Seven Stories Press

Works of Radical Imagination

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Here is an entirely new side of Kurt Vonnegut, Vonnegut as a teacher of writing. Of course he's given us glimpses before, with aphorisms and short essays and articles and in his speeches. But never before has an entire book been devoted to Kurt Vonnegut the teacher. Here is pretty much everything Vonnegut ever said or wrote having to do with the writing art and craft, altogether a healing, a nourishing expedition. McConnell has outfitted us for the journey, and in these 37 chapters covers the waterfront of how one American writer brought himself to the pinnacle of the writing art, and we can all benefit as a result.

Kurt Vonnegut was one of the few grandmasters of American literature, whose novels continue to influence new generations about the ways in which our imaginations can help us to live. Few aspects of his contribution have not been plumbed—fourteen novels, collections of his speeches, his essays, his letters, his plays—so this fresh view of him, written by a former student, is a bonanza for writers and readers and Vonnegut fans everywhere.

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“I hate getting advice, personally. This is not that kind of book—it complains grumpily about the discomfort required to write truthfully and it celebrates the long history of art as “a very human way of making life more bearable.” In short, it reminds us of the important things. Suzanne McConnell takes us eloquently into the joys of rediscovering Vonnegut, in a guide that will be profoundly useful to writers thinking about fiction’s purposes as well as its methods.”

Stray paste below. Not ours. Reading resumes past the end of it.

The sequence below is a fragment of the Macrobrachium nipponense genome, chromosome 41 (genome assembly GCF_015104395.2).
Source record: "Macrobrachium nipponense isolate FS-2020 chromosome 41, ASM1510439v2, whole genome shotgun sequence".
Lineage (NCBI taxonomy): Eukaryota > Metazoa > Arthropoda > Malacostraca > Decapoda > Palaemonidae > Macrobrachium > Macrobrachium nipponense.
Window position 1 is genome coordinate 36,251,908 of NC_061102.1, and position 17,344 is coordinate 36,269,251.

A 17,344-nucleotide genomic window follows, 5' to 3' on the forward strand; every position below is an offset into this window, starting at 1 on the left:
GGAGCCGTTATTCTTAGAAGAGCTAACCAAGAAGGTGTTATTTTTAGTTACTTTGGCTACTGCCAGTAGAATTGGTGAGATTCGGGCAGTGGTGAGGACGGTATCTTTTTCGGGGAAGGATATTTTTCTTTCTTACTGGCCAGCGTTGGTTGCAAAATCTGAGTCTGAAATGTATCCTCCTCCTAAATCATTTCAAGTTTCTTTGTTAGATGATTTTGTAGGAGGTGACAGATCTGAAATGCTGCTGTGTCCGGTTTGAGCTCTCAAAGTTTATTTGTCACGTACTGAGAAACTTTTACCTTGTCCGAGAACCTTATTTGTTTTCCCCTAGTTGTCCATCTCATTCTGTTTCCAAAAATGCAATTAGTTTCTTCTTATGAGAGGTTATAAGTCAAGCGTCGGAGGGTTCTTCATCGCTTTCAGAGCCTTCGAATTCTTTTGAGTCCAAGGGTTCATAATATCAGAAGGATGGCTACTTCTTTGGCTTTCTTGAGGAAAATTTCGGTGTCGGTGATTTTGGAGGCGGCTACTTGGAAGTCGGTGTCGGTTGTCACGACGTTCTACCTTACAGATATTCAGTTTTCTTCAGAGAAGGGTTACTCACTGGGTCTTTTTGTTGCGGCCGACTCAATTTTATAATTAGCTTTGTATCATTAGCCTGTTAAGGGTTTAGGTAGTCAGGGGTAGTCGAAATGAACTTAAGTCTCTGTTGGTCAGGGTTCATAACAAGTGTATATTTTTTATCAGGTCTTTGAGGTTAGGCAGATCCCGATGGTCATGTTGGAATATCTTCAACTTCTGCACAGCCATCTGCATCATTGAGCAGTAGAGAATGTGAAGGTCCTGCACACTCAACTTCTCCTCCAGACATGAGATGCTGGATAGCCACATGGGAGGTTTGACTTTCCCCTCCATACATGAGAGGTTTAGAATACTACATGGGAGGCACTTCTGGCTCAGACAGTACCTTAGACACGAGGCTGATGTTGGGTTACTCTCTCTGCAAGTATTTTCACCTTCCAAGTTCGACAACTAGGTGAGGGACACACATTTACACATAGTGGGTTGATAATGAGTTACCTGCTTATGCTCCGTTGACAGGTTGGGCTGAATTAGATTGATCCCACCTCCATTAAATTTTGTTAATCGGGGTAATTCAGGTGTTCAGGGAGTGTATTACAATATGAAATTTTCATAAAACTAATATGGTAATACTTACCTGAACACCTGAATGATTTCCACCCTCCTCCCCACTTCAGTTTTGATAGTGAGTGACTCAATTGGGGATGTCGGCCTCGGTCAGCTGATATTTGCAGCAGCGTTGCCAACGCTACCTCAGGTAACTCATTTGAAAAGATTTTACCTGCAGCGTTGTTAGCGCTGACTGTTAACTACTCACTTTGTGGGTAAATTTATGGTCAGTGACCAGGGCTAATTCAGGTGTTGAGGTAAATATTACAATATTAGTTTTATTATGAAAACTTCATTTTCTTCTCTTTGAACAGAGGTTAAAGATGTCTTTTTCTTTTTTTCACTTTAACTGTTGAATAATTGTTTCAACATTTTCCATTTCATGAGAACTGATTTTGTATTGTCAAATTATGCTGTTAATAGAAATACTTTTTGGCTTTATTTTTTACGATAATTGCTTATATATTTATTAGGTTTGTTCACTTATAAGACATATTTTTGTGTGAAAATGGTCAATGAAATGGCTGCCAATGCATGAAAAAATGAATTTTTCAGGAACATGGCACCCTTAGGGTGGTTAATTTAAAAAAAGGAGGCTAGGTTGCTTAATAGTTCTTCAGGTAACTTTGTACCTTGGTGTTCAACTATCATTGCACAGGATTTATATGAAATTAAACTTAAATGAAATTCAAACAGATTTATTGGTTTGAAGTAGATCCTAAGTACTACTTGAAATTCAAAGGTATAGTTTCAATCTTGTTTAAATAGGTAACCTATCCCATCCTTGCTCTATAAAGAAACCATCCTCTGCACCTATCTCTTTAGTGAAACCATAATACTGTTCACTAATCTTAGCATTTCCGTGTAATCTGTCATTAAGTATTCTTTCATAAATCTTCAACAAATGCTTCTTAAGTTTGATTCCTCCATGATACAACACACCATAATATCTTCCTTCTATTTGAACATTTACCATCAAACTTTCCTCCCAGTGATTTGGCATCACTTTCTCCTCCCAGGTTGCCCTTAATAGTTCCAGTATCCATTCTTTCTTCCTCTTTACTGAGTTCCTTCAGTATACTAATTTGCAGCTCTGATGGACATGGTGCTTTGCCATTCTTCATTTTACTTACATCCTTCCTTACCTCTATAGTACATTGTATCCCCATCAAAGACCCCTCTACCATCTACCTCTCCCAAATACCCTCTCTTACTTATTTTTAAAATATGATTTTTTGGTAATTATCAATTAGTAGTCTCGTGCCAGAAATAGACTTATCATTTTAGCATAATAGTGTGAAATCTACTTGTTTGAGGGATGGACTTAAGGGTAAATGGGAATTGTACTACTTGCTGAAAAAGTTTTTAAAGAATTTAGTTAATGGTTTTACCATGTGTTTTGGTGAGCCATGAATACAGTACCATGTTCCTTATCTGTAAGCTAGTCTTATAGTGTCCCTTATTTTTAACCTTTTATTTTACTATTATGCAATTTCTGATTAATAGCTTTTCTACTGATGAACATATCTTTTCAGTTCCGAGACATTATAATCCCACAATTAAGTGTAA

“Pity us not at all! What could be more welcome than Kurt Vonnegut’s acerbic writing advice expertly illuminated by veteran teacher/writer/editor Suzanne McConnell. A timely book for writers, readers, teachers and book-lovers alike. It’s unsentimental, unvarnished, and 100% treacle-free. If you’ve longed to be under Vonnegut’s spell once again, this is the book for you.”

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Born in 1922 in Indianapolis, Indiana, Kurt Vonnegut was one of the few grandmasters of modern American letters. Called by the New York Times “the counterculture’s novelist,” his works guided a generation through the miasma of war and greed that was life in the U.S. in second half of the 20th century. After stints as a soldier, anthropology PhD candidate, technical writer for General Electric, and salesman at a Saab dealership, Vonnegut rose to prominence with the publication of Cat’s Cradle in 1963. Several modern classics, including Slaughterhouse-Five, soon followed. Never quite embraced by the stodgier arbiters of literary taste, Vonnegut was nonetheless beloved by millions of readers throughout the world. “Given who and what I am,” he once said, “it has been presumptuous of me to write so well.” Kurt Vonnegut died in New York in 2007.

Other books by Kurt Vonnegut